Daily Briefing

Ten Things You Need to Know Today: 18 May 2021

The Week’s daily digest of the news agenda, published at 8am


Struggle to stem India strain

The “double mutant” Covid variant first detected in India will be the dominant strain in the UK within days, experts have warned. The government is struggling to contain cases of the variant, which have risen by more than 75% since Thursday. Ministers are increasing pressure on people - especially those living in hotspots of the strain - to accept a Covid vaccination to stem infections. The situation threatens to reverse moves to ease restrictions.


Biden calls for ceasefire

Joe Biden has called for a ceasefire after eight days of violence between Israel and Palestinian militants in Gaza. The president told Israeli Prime Minister Benjamin Netanyahu that the US was working with Egypt and other countries to halt the hostilities. However, Biden fell short of demanding an immediate end to the violence. At least 212 people, including 61 children, have died in Gaza, and 10, including two children, in Israel.


Cummings slams ‘joke’ border

The UK’s border policy during the pandemic has been a “joke”, Dominic Cummings has claimed. Writing on Twitter, Boris Johnson’s former adviser said that “one of the biggest misunderstandings” during the pandemic was that there is a trade-off between locking down to stop Covid and protecting the economy. “Fact: evidence clear that fast hard effective action best policy for economy AND for reducing deaths/suffering”, he wrote.


Gates confirms affair

Bill Gates had an affair with a Microsoft engineer six years after he married Melinda, a representative for the billionaire has confirmed. The software company also released a statement confirming that it had been notified “in the latter half of 2019 that Bill Gates sought to initiate an intimate relationship with a company employee in the year 2000”. Gates and his wife last week announced that they are to divorce, dividing a marital fortune estimated to be worth $124bn (£85.3bn).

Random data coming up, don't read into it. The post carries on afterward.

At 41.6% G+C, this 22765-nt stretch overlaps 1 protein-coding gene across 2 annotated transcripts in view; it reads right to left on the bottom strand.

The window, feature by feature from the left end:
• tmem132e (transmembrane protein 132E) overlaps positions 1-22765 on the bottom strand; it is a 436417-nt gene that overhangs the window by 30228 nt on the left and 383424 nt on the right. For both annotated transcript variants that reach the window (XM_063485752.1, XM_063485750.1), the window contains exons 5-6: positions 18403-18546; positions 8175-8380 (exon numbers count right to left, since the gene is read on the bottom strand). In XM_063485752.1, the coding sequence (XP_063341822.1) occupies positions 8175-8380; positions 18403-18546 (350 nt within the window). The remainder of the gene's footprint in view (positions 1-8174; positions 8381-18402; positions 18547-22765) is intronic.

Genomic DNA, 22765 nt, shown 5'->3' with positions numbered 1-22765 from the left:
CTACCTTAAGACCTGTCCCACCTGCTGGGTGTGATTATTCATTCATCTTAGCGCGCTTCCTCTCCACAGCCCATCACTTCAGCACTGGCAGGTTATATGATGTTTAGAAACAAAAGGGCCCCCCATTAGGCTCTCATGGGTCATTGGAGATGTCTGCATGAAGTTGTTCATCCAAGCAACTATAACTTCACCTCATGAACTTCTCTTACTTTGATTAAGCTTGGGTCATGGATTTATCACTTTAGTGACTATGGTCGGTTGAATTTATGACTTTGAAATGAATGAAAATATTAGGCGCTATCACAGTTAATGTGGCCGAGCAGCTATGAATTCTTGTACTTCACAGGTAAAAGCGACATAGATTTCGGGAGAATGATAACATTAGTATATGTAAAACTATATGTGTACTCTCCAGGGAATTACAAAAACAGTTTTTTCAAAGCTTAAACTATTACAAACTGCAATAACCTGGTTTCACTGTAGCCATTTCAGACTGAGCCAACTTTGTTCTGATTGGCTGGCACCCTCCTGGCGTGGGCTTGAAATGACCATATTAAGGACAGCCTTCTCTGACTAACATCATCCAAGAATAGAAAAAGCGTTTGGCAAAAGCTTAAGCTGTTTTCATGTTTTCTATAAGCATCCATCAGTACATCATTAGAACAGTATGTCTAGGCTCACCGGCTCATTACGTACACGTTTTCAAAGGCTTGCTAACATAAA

White House probes mystery syndrome

The US is investigating two cases of a syndrome that struck two officials at the White House and has also hit more than 100 US diplomats, spies and troops around the globe. CNN says the cases are consistent with an inexplicable combination of sensory experiences and physical symptoms that cause sickness. Victims have reported sudden vertigo, headaches and head pressure, accompanied by a “piercing directional noise”, the broadcaster adds.


Lloyd Webber slams jab refuseniks

Andrew Lloyd Webber has said those who refuse to have a Covid vaccination are “selfish”. The composer attacked those who decline to take up the vaccine as he stressed that the 21 June reopening date was “absolutely critical” for theatres. “I just feel so strongly at the moment, particularly the people who are not getting vaccinated and everything, just how selfish it is,” he told the BBC.


Biden suffers income fall

Joe Biden’s income has fallen steeply since becoming president, his tax return has revealed. The filing shows he and his wife earned $607,336 (£430,000) last year and paid $157,414 (£111,079) in federal income tax. Their income fell from 2019 when they earned $985,223 (£695,129). The Democrat has resumed a US presidential tradition by releasing his tax return after Donald Trump became the first president not to do so since Richard Nixon in the early 1970s.


Major cyclone hits India

India has been struck by a monster cyclone, with powerful winds and driving rain leaving at least 20 people dead. Cyclone Tauktae has claimed lives in Kerala, Goa, Maharashtra and Gujarat as savage winds swept through fragile properties, uprooting trees and electricity pylons. It is the biggest cyclone to hit the country for several decades and comes as the country battles a fierce second wave of coronavirus.


Government to ban peat compost

Ministers have announced that sales of peat compost to gardeners will be banned from 2024. The vast majority of the UK’s peatlands are in a degraded state and emitting CO2, which powers the climate crisis. The government will hand out £50m to support the restoration of 35,000 hectares of peatland by 2025. The UK’s 2.6m hectares of peatland contain about three billion tonnes of carbon.


99 problems as flake supplies dwindle

Ice-cream vans may run out of Cadbury’s iconic 99 Flakes as supply problems lead to a shortage of the chocolate treats. Demand for the flakes, which accompany soft scoop ice-cream cones, has soared in recent weeks, with The Irish Times reporting that workers in the ice-cream industry have warned they have never seen a shortage of this scale. It is unclear how long the shortage will last.


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